BACKGROUND: Nurse-coordinated care (NCC) improves the achievement of low-density lipoprotein-cholesterol (LDL-C) targets after an acute coronary syndrome (ACS). We hypothesised that NCC improves achievement of LDL-C targets through more intensive medication titration.
METHODS: We used data from Randomised Evaluation of Secondary Prevention by Outpatient Nurse Specialists (RESPONSE), a multicentre randomised trial on the efficacy of NCC in 754 ACS patients. Follow-up data were collected at 6 and 12 months. To enable comparison between the various types and dosages of statins, we used the average lipid-lowering potency (ALLP, % LDL-C lowering) as an indicator of lipid-lowering medication intensity.
RESULTS: Most patients in NCC intervention and usual care groups (96%) had started lipid-lowering therapy during the index hospitalisation. At 6 months, titration activities (up or down) were applied in 45% of NCC patients compared with 24% of patients receiving usual care (p<0.001), and a difference was also seen at 12 months follow-up (52% vs 34%, p<0.001). In patients not on LDL-C target at baseline, titration activities at 6 months were recorded in 63% and 30% of NCC and usual care patients respectively (p<0.001), with increased titration activities in both groups at 12 months (69% vs 43%, p<0.001).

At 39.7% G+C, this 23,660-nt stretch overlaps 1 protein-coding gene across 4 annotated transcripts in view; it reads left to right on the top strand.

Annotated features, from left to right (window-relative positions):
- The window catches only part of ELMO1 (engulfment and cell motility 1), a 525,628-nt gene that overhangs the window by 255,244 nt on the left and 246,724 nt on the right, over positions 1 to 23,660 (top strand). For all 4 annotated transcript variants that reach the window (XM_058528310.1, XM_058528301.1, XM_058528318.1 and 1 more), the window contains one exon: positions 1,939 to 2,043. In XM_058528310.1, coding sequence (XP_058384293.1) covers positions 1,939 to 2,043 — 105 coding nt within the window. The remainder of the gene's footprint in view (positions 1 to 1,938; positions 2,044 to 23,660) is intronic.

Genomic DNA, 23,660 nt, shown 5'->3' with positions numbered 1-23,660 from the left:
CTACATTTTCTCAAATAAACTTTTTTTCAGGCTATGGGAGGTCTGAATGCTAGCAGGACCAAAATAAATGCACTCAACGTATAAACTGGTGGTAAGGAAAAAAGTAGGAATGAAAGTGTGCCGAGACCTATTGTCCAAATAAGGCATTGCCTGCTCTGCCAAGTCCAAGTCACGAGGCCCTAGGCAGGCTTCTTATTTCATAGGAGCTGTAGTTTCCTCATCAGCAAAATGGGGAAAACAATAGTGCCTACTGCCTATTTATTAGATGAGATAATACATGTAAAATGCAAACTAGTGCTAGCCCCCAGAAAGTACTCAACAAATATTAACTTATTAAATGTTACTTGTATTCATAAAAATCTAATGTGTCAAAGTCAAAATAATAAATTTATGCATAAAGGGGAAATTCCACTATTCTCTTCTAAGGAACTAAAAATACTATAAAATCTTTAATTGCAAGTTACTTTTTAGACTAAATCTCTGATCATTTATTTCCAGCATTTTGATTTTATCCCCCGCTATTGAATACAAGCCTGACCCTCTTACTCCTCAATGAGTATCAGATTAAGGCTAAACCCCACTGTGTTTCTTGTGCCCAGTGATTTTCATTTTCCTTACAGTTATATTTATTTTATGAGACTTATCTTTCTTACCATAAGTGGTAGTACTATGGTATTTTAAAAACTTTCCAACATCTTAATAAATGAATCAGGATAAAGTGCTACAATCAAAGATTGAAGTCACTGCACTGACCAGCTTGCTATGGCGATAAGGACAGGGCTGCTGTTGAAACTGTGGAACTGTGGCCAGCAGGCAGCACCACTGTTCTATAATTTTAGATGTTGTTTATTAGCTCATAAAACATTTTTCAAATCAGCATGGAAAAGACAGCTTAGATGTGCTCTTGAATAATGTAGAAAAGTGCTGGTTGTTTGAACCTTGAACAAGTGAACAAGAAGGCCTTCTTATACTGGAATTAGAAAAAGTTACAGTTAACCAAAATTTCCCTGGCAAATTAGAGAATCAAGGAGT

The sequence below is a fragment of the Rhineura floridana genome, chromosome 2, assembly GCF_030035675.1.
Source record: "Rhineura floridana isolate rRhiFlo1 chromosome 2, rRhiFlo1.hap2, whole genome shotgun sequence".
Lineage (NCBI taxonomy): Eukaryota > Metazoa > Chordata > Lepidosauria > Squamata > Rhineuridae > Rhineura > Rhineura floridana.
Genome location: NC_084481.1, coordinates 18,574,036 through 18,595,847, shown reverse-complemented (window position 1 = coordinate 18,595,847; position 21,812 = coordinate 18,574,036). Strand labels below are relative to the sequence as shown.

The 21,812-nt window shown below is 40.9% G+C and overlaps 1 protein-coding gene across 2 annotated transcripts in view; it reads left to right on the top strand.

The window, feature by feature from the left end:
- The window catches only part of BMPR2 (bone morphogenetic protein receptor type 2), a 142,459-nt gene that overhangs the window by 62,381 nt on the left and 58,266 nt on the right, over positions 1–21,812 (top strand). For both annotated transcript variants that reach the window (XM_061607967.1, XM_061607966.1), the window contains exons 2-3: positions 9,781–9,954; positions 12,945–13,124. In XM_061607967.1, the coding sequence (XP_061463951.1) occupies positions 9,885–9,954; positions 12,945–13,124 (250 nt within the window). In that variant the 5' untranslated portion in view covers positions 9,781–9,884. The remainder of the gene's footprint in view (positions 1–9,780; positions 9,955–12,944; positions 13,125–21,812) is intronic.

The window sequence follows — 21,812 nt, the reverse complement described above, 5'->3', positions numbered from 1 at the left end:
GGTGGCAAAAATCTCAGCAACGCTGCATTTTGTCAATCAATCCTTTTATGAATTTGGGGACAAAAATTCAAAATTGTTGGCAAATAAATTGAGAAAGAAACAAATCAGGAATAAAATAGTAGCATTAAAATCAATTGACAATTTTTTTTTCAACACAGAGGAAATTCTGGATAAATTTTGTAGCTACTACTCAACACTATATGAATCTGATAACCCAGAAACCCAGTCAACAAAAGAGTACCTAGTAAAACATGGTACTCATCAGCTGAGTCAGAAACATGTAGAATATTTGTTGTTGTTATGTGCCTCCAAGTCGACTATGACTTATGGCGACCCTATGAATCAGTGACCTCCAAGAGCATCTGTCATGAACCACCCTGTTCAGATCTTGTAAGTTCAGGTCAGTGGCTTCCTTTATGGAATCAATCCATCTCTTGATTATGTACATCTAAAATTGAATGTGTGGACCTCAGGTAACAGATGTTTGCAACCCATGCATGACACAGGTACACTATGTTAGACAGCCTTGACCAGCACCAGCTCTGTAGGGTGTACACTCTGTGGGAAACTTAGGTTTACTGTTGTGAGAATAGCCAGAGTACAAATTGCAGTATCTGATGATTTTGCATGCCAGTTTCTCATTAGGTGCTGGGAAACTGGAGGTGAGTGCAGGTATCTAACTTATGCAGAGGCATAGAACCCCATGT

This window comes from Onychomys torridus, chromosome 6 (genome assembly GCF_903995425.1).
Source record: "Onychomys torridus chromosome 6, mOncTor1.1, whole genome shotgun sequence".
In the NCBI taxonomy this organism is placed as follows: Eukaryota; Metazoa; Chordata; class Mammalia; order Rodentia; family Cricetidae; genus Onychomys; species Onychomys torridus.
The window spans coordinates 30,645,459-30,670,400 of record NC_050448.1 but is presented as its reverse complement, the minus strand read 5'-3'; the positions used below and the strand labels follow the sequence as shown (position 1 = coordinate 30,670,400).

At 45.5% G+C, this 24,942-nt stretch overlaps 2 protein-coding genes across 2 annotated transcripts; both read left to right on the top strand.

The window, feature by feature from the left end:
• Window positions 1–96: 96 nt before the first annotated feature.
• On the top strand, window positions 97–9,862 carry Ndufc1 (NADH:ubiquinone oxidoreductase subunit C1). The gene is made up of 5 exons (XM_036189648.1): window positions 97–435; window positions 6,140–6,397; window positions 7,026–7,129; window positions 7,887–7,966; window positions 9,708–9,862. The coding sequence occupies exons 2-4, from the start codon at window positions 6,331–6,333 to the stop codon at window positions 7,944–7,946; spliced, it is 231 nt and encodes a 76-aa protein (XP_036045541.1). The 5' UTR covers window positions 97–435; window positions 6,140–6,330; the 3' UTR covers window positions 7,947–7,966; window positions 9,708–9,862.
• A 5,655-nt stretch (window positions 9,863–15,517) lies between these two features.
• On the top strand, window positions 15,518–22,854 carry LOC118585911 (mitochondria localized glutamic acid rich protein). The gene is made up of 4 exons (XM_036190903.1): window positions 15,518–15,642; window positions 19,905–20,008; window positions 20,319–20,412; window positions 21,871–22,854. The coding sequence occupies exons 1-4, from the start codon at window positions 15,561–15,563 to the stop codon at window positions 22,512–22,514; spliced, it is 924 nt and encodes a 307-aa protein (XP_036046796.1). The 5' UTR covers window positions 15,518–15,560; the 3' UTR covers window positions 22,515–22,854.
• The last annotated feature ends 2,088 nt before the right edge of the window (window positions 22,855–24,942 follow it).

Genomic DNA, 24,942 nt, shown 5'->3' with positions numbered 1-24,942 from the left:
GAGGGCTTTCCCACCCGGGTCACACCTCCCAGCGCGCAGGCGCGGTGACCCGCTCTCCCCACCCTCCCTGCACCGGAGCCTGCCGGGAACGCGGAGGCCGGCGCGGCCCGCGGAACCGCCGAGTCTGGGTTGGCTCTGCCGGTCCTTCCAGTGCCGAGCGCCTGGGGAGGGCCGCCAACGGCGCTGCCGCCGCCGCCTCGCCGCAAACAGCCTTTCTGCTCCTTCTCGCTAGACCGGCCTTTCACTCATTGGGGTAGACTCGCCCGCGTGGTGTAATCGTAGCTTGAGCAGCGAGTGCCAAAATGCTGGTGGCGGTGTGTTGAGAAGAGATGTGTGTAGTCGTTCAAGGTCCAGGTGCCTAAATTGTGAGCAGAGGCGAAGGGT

CONCLUSION: NCC is associated with more frequent and intense lipid-lowering medication titration to reach LDL-C targets as compared with usual care alone. Further, merely starting the guideline-recommended dose is insufficient to reach the guideline-recommended LDL-C target level.
TRIAL REGISTRATION NUMBER: TC1290 (Netherlands).